We all hate bureaucracy, right? Don't answer that. I know you do, even you, the bureaucrat. When it doesn't suit you.

The people conducting it will all insist there is a very good reason for the bureaucracy, and maybe even sometimes there is, but undeniably at other times it's just to provide resistance to a process that would otherwise work counter to the bureaucrat's interests.

For example, the other day I recieved a train fine. I'd made a mistake, but in the past it was easy to correct the mistake at the other end of the line. This time, with money in hand, prepared to pay the fare I missed, I was instead given a fine, and the only way to appeal was in writing - yes, on paper and everything, mailing it out to an authority within a certain time and including particular documentation. I assume that the process is so inconvenient so that many people will just give up and pay rather than mess about photocopying things and posting letters.

And so it is with intellectual bureaucracy. In order to hold a discussion respectfully between two human beings, we make certain assumptions. We agree, wordlessly, that certain facts about the world hold, and don't require ample documentation to back them up before we can proceed with the discussion. 

When the conversation moves to more speculative or controversial affairs, people are then generally expected to come to the table with a bit more substance. This is to be applauded; it's generally a good thing to apply intellectual rigour to one's thoughts.

But this also provides people who don't genuinely have any interest in having a discussion with a weapon. If they can superficially paint a topic as something that needs vast amount of data before it can proceed, then they can delay ever having to get to the point by bombarding with increasingly granular demands for proof.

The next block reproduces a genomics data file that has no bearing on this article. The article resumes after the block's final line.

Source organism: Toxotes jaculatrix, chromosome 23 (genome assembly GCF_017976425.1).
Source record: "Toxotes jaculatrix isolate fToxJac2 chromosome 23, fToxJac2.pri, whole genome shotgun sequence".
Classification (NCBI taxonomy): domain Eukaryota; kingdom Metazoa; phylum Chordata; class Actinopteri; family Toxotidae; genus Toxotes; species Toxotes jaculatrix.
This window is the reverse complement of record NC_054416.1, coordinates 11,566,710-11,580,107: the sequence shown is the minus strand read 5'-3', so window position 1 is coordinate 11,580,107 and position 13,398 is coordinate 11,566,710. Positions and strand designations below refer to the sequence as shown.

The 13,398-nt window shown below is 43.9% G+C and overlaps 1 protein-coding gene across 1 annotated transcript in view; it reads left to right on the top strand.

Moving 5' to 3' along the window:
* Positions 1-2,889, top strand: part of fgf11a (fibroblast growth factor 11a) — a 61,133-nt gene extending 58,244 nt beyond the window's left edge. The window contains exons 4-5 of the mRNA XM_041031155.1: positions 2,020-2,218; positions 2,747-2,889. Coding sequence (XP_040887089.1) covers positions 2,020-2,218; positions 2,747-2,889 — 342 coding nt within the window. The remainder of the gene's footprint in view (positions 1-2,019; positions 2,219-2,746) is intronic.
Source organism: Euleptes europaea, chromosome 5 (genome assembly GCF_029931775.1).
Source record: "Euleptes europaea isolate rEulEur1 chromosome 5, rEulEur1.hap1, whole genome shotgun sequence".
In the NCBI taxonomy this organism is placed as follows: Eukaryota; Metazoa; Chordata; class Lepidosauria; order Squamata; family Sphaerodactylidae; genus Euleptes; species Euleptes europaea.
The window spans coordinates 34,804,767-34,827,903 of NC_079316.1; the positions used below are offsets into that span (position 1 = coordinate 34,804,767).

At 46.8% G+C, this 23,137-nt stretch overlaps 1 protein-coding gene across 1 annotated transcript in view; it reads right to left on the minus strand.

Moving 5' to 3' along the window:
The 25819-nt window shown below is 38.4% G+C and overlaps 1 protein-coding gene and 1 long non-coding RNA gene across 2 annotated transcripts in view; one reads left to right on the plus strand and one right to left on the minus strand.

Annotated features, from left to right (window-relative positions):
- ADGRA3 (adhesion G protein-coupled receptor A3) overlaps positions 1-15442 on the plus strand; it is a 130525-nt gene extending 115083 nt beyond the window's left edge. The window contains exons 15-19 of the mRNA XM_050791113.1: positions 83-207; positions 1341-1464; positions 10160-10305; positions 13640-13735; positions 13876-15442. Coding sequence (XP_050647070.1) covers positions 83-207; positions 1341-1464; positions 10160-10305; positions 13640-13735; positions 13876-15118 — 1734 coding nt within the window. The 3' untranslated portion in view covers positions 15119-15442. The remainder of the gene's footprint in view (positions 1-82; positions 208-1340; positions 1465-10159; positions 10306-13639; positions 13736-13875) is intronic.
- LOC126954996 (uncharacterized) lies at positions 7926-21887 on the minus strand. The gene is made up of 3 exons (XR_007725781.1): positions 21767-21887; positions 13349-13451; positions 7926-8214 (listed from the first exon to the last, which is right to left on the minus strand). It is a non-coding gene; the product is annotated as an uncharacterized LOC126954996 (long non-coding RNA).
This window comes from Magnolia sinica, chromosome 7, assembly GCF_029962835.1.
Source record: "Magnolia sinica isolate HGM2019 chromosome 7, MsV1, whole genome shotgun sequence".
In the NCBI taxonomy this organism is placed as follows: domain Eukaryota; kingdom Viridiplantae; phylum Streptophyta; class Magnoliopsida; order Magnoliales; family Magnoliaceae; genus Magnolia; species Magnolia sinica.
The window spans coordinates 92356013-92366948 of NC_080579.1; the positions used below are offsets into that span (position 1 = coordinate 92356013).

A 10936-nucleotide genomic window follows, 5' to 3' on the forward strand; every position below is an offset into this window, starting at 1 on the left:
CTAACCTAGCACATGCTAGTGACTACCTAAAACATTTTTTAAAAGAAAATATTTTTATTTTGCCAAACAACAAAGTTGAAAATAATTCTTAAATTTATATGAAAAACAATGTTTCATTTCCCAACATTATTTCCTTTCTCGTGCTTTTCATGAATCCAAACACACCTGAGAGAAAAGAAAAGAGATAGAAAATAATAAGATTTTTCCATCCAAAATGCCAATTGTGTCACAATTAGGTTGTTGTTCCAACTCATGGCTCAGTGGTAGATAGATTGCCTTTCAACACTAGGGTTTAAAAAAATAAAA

Lately, a prominent internet figure claimed that the idea that "media affects people" was meaningless without qualification, and perhaps to some extent he was right. As a statement on it's own it's pretty vapid, but given that it's usually made in some kind of context, maybe it's not quite so vapid as all that.

So, in a social context, what does "media affects people" really mean? Well, it means that media has some sort of influence on social attitudes. 

To me, this seems like a remarkably uncontroversial statement. After all, in these debates we only usually think about the negative effects, but what about the positive ones? People are willing to admit media affects them in a good way all the time:

"This game really informed my sense of humour."

"This film really changed made me understand racism better."

"This book made me feel better about myself."

We hear these sorts of things all the time, because of course these are all things that people readily admit. It makes them look good, or at least doesn't make them look bad. It's not something they would ever deny about themselves.

So if we freely admit we are frequently positively affected by media then surely it would be the height of absurdity to claim that we aren't negatively affected in any way. 

There are legitimate questions about in what ways people can be affected - one example given in the piece I refer to is violence, where violent games do not at least appear to have a strong influence on violent behaviour. But denying a game about murder will make you into a murderer isn't quite on the same level as denying that constant exposure to negative gay stereotypes might encourage homophobic attitudes. 

One only need look at the history of 20th century propoganda to understand how frighteningly easy it is to influence social attitudes.

The point is that while we may pontificate on exactly which media affects what and in what way, the idea that media influences attitudes (not even actions - just attitudes) in both a positive and negative way is highly uncontroversial.

The only motivation of a call to questioning, then (Which media exactly? Where are the studies? Show me the concrete link! What percentage do they affect attitudes by?) is not out of a genuine appeal to intellectual rigour, but as a way of tying the whole argument in so much pointless red tape that hopefully the person forgets what point they were trying to make in the first place or gives up.

And then the intellectual bureaucrat claims superiority because the person trying to have a conversation wasn't willing to go through Social Studies 101 before getting to the bloody point. 

It is, in short, no less than a distraction.

AuthorPeter Silk